No. DuploCloud manages scaling in the same way. We expose these thresholds in a simple form that is much easier to configure, even for a user with no DevOps experience. Behind the scenes, DuploCloud maps to the same native AWS constructs.
Small instances are generally no problem. DuploCloud can manage dynamic database spinup/down with a single RDS database. Sharing AWS services in dynamic environments also helps reduce costs.
DuploCloud supports both AWS ECS and Kubernetes, among other Cloud solutions.
The main advantage of Kubernetes is its broad-based, highly-customizable, third-party open-source community that champions and supports it as a delivery platform. For example, Astronomer (managed air flow), Time series database, IsTio Service Mesh, and Kong API Gateway all expect you to have a Kubernetes deployment. But if your business needs and use cases are met with an AWS solution, for example, you may have no need for Kubernetes.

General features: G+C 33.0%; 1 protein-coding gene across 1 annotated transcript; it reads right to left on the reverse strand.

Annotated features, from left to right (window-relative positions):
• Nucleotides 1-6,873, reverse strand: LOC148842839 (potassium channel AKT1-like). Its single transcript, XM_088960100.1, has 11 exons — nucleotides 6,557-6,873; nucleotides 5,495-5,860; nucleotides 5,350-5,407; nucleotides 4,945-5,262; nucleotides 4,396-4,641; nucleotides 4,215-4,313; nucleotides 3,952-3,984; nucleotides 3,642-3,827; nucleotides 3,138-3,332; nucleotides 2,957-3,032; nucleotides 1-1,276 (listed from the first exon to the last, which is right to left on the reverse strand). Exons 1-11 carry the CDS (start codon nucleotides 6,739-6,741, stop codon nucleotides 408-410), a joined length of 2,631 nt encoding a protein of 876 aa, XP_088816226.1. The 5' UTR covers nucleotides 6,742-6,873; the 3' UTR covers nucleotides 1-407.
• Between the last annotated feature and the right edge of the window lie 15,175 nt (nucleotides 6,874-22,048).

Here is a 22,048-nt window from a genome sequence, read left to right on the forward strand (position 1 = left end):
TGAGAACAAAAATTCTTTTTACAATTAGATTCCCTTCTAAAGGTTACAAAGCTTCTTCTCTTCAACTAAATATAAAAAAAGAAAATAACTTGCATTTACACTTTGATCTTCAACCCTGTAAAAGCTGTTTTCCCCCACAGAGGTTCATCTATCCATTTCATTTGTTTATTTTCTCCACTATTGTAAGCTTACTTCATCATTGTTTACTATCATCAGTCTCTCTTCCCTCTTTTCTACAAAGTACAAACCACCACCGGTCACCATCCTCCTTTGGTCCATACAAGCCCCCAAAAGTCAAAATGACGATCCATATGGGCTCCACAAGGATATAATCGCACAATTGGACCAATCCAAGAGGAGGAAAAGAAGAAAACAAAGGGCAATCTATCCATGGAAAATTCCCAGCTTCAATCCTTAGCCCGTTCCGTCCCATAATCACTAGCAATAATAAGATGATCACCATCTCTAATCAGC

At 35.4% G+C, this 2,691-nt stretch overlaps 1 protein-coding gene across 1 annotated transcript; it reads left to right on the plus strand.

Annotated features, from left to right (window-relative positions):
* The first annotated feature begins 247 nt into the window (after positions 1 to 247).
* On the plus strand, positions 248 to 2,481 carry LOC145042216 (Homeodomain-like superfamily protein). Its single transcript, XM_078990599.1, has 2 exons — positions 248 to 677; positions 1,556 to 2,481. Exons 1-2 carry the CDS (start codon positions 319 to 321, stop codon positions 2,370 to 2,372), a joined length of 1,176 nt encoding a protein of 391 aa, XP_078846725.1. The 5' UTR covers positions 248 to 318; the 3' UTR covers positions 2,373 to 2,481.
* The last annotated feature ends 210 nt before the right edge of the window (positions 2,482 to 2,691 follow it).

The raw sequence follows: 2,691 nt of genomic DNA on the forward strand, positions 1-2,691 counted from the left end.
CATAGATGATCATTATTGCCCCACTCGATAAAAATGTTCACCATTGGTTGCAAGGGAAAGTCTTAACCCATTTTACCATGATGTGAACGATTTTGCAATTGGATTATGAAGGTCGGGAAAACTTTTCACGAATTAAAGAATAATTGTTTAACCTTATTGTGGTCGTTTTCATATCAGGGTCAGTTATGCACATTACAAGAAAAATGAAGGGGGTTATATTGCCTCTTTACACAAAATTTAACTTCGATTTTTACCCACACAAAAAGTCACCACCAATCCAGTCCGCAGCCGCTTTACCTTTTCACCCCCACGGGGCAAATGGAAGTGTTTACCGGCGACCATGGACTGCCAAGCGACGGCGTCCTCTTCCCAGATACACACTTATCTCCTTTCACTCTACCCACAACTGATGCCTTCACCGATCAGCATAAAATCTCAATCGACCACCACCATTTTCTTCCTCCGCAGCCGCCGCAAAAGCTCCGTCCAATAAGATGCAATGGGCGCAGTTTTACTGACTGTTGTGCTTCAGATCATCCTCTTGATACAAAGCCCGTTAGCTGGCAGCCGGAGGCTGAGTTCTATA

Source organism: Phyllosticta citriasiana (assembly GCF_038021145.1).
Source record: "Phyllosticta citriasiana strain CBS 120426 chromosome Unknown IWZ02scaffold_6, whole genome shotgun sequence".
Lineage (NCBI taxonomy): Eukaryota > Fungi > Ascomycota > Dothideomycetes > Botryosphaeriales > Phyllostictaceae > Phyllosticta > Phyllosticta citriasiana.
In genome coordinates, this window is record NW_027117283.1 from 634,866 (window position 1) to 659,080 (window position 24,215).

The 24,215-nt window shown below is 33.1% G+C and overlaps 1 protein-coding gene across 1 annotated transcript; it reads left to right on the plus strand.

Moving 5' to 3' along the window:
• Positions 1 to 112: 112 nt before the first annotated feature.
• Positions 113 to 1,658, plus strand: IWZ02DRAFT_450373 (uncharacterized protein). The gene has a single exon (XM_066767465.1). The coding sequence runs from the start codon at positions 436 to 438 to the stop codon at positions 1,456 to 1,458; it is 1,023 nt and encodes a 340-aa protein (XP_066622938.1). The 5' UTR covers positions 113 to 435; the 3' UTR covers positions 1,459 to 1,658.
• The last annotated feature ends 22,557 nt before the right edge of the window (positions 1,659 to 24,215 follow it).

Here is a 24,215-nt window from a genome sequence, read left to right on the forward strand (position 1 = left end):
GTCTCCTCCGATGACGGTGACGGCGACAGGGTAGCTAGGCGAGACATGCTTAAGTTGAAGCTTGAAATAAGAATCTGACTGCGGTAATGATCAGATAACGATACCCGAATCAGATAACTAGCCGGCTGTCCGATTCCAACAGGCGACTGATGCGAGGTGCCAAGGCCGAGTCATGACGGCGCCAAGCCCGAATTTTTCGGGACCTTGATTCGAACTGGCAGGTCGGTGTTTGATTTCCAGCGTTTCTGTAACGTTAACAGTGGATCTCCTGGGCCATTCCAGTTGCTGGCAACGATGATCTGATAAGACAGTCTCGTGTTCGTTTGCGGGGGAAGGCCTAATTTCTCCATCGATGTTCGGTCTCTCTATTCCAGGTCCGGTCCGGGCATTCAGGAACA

Choose the container management software that best satisfies your use cases and the complexity level of your requirements. DuploCloud supports AWS, Kubernetes, Azure, and GCP. Many customers use software from multiple vendors to create robust business solutions backed by DuploCloud's assurance of compliance and automated low-code/no-code DevOps approach.
Yes. Every element in the DuploCloud UI is populated by calling an API.